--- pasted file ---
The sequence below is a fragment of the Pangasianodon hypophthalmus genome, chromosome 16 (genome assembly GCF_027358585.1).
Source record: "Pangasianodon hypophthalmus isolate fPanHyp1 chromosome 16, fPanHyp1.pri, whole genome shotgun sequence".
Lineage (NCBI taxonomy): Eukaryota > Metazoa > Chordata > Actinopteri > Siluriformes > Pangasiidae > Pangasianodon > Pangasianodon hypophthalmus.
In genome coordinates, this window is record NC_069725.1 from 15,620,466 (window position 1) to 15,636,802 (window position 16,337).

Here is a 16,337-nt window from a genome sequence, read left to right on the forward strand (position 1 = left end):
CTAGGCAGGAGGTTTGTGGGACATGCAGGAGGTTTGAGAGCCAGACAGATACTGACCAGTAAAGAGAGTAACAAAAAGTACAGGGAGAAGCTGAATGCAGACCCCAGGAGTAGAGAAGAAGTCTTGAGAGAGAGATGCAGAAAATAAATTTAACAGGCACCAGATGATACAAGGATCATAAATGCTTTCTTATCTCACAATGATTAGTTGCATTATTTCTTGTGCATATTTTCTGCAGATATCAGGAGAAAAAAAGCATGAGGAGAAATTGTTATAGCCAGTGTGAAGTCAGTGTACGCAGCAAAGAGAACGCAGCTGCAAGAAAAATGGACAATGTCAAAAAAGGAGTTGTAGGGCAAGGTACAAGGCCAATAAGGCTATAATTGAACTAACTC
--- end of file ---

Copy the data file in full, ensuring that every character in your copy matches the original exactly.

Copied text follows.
The sequence below is a fragment of the Pangasianodon hypophthalmus genome, chromosome 16 (genome assembly GCF_027358585.1).
Source record: "Pangasianodon hypophthalmus isolate fPanHyp1 chromosome 16, fPanHyp1.pri, whole genome shotgun sequence".
Lineage (NCBI taxonomy): Eukaryota > Metazoa > Chordata > Actinopteri > Siluriformes > Pangasiidae > Pangasianodon > Pangasianodon hypophthalmus.
In genome coordinates, this window is record NC_069725.1 from 15,620,466 (window position 1) to 15,636,802 (window position 16,337).

Here is a 16,337-nt window from a genome sequence, read left to right on the forward strand (position 1 = left end):
CTAGGCAGGAGGTTTGTGGGACATGCAGGAGGTTTGAGAGCCAGACAGATACTGACCAGTAAAGAGAGTAACAAAAAGTACAGGGAGAAGCTGAATGCAGACCCCAGGAGTAGAGAAGAAGTCTTGAGAGAGAGATGCAGAAAATAAATTTAACAGGCACCAGATGATACAAGGATCATAAATGCTTTCTTATCTCACAATGATTAGTTGCATTATTTCTTGTGCATATTTTCTGCAGATATCAGGAGAAAAAAAGCATGAGGAGAAATTGTTATAGCCAGTGTGAAGTCAGTGTACGCAGCAAAGAGAACGCAGCTGCAAGAAAAATGGACAATGTCAAAAAAGGAGTTGTAGGGCAAGGTACAAGGCCAATAAGGCTATAATTGAACTAACTC